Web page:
Cells use RNA strings to store information that is then translated into function in the form of proteins. Like DNA, RNA consists of a long string of only four different molecules, called bases. But RNA is more than just an information carrier — it can fold up into complex structures that then participate in chemical reactions themselves. However, unlike proteins, which are mostly static, the chaotic nature of RNA makes it difficult to handle or predict its shape. Now, Zhaoming Su and colleagues have developed a new method that tackles this problem by characterizing these RNAs at sub-nanometer resolution.

To do so, they combined existing methods of electron microscopy, chemical probing, and computer modelling. This allowed them to figure out the structure of the so-called Tetrahymena RNA, the first RNA ever discovered to participate in chemical reactions. In particular, this RNA glues two separate strings of other RNA together, resulting in a longer RNA string. Their method resolved how every single base on the RNA string is placed. Importantly, they could even see the bases that stretch out and reach across the whole structure, providing the bridges that define its overall shape. The speed of their method also enables them to look at the RNA at various stages in time, stacking these static images to make a movie that shows the whole mechanism.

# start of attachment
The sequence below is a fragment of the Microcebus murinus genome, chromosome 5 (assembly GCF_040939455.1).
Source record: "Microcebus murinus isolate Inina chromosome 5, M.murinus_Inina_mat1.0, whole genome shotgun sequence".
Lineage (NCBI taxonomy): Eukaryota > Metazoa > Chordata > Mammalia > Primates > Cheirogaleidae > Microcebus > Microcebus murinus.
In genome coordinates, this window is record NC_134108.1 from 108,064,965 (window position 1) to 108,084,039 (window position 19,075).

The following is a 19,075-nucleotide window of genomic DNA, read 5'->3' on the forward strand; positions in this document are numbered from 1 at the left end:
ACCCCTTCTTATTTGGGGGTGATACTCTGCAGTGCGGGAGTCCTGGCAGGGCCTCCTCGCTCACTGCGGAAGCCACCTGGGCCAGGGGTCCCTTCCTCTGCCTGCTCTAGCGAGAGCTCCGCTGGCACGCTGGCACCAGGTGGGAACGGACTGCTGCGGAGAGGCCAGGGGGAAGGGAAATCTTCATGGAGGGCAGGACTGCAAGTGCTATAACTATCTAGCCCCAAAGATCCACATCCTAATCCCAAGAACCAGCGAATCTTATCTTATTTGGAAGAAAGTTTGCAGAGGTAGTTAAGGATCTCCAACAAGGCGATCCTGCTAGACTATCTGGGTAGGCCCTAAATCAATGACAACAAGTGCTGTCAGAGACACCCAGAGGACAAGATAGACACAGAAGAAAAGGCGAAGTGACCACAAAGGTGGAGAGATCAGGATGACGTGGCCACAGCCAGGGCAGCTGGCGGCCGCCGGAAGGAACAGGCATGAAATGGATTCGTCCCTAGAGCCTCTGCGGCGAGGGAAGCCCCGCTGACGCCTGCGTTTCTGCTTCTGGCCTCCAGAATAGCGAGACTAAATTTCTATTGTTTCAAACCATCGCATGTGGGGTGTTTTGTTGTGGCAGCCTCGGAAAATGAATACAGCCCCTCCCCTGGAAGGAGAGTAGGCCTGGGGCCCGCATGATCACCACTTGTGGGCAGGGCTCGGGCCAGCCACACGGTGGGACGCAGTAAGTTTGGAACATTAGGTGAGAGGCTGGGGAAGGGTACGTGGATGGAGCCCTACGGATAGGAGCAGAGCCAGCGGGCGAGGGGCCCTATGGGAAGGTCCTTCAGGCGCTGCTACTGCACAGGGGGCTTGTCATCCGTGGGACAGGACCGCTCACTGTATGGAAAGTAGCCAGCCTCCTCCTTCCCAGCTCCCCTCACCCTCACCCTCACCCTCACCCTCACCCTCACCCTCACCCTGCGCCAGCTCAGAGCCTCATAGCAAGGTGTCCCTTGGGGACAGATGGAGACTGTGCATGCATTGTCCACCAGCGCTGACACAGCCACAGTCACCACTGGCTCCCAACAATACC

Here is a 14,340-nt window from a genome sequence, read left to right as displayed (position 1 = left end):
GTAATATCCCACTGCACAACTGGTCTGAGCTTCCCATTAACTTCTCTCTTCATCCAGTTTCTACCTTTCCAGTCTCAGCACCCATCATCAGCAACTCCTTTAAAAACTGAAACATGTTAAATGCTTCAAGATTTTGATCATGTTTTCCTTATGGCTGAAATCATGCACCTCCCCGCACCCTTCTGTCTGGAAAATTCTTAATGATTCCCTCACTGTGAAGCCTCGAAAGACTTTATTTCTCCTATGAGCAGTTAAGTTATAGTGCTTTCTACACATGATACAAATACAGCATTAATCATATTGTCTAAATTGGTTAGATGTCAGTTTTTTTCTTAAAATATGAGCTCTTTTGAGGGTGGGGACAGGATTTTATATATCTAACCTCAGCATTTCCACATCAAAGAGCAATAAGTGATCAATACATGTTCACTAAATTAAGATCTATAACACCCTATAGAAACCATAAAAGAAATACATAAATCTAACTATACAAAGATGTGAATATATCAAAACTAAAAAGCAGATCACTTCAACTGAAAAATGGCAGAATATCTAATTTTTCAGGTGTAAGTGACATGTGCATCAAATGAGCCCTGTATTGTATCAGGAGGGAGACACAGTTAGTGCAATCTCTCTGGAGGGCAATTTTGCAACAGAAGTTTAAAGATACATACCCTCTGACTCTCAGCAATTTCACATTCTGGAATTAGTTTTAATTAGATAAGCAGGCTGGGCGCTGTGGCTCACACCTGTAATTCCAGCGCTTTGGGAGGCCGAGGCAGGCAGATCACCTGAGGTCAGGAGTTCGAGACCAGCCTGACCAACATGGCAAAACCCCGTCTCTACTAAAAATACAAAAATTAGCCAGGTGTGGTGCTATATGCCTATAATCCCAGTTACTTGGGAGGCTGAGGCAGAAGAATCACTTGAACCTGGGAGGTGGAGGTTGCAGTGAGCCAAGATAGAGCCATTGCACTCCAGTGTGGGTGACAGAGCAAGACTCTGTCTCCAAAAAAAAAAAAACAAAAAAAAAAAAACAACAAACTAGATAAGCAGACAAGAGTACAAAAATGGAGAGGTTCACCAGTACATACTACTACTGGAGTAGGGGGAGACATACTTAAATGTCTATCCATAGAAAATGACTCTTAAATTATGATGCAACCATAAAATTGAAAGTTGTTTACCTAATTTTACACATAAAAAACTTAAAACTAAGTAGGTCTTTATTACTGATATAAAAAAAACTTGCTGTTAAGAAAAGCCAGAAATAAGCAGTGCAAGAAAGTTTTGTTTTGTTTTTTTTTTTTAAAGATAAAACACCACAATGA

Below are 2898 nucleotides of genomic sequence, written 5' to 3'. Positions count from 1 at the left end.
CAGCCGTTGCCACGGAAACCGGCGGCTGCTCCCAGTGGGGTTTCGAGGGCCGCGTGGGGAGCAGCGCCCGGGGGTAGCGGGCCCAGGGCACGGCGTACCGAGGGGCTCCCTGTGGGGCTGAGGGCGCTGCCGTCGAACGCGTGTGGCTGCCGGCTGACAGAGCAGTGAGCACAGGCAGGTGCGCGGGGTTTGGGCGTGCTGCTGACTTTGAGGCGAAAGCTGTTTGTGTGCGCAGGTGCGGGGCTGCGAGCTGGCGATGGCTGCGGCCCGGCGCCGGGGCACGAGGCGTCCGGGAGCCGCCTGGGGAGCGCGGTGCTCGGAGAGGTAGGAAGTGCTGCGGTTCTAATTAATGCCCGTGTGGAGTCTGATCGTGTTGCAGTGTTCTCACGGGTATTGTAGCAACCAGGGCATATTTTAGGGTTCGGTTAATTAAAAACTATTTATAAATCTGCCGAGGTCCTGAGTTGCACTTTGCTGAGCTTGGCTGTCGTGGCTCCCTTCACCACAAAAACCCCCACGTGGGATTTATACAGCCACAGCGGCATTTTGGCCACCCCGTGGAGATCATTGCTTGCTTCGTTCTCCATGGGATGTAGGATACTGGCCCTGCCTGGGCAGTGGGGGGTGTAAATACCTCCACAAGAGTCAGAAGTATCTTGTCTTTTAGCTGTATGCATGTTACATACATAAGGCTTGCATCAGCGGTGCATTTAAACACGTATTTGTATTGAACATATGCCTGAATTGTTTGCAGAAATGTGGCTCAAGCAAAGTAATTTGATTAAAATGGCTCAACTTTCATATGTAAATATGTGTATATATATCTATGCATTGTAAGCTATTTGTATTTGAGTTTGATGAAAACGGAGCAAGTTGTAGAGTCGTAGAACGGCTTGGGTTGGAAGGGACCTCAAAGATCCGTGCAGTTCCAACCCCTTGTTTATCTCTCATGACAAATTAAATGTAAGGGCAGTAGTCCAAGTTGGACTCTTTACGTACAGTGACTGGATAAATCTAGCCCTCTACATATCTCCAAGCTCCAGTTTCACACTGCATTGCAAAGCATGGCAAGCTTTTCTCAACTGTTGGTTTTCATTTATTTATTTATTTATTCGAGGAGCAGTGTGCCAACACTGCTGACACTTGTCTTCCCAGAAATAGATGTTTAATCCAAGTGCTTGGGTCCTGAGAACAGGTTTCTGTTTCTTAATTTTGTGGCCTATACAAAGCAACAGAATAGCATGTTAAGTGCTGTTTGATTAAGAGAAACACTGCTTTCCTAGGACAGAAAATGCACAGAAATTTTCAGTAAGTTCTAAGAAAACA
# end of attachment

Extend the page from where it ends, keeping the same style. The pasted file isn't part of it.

Initially, this discovery means researchers can design artificial versions of Tetrahymena RNA to glue strings of RNA together more efficiently in a lab setting. Ultimately, beyond this specific RNA, this method can provide detailed enough models of other RNAs of interest to identify the position of every single base. With this information, scientists can make guided changes to the design and function of these RNAs, just as they have already been doing with proteins for decades.

The three lead authors are Zhaoming Su, now a PI at Sichuan University; Kaiming Zhang now at the University of Science and Technology of China in Hefei and both at the Department of Bioengineering and James H. Clark Center, Stanford University at the during the time of this work; and Kalli Kappel, now a postdoc at the Broad Institute of MIT and Harvard and a former graduate student in the Biophysics Program, Stanford University. Last authors are Rhiju Das, a PI in the Department of Biochemistry and Department of Physics at Stanford University and Wah Chiu, a professor in the Department of Bioengineering and James H. Clark Center at Stanford University

Managing Correspondent: Raphael Haslecker

Original Journal Article: https://doi.org/10.1038/s41586-021-03803-w

Image Credit: Pexels Free Photos



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